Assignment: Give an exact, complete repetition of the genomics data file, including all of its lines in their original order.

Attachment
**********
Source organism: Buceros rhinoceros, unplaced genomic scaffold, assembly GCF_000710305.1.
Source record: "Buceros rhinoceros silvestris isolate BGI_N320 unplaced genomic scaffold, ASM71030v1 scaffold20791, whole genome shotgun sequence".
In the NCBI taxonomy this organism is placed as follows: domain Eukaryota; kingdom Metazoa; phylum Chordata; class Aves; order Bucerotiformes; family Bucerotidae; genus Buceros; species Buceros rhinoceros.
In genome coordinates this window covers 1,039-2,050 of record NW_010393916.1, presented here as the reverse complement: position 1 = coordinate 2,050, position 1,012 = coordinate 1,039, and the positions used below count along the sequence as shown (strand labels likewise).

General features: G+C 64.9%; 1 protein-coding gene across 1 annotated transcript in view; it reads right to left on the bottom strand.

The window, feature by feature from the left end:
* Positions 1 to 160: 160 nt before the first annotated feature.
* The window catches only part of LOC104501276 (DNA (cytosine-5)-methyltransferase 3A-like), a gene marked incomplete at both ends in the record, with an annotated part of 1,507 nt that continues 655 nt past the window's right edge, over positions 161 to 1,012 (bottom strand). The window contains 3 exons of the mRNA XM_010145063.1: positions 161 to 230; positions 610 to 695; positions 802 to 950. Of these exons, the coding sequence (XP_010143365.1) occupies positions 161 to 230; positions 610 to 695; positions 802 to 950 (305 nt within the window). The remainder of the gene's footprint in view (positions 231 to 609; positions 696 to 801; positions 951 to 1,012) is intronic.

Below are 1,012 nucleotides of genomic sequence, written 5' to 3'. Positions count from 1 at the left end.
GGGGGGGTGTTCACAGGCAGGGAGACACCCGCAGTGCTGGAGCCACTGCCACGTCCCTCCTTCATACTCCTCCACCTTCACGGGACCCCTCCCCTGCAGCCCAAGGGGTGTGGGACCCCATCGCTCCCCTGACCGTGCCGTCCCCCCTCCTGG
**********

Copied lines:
Source organism: Buceros rhinoceros, unplaced genomic scaffold, assembly GCF_000710305.1.
Source record: "Buceros rhinoceros silvestris isolate BGI_N320 unplaced genomic scaffold, ASM71030v1 scaffold20791, whole genome shotgun sequence".
In the NCBI taxonomy this organism is placed as follows: domain Eukaryota; kingdom Metazoa; phylum Chordata; class Aves; order Bucerotiformes; family Bucerotidae; genus Buceros; species Buceros rhinoceros.
In genome coordinates this window covers 1,039-2,050 of record NW_010393916.1, presented here as the reverse complement: position 1 = coordinate 2,050, position 1,012 = coordinate 1,039, and the positions used below count along the sequence as shown (strand labels likewise).

General features: G+C 64.9%; 1 protein-coding gene across 1 annotated transcript in view; it reads right to left on the bottom strand.

The window, feature by feature from the left end:
* Positions 1 to 160: 160 nt before the first annotated feature.
* The window catches only part of LOC104501276 (DNA (cytosine-5)-methyltransferase 3A-like), a gene marked incomplete at both ends in the record, with an annotated part of 1,507 nt that continues 655 nt past the window's right edge, over positions 161 to 1,012 (bottom strand). The window contains 3 exons of the mRNA XM_010145063.1: positions 161 to 230; positions 610 to 695; positions 802 to 950. Of these exons, the coding sequence (XP_010143365.1) occupies positions 161 to 230; positions 610 to 695; positions 802 to 950 (305 nt within the window). The remainder of the gene's footprint in view (positions 231 to 609; positions 696 to 801; positions 951 to 1,012) is intronic.

Below are 1,012 nucleotides of genomic sequence, written 5' to 3'. Positions count from 1 at the left end.
GGGGGGGTGTTCACAGGCAGGGAGACACCCGCAGTGCTGGAGCCACTGCCACGTCCCTCCTTCATACTCCTCCACCTTCACGGGACCCCTCCCCTGCAGCCCAAGGGGTGTGGGACCCCATCGCTCCCCTGACCGTGCCGTCCCCCCTCCTGG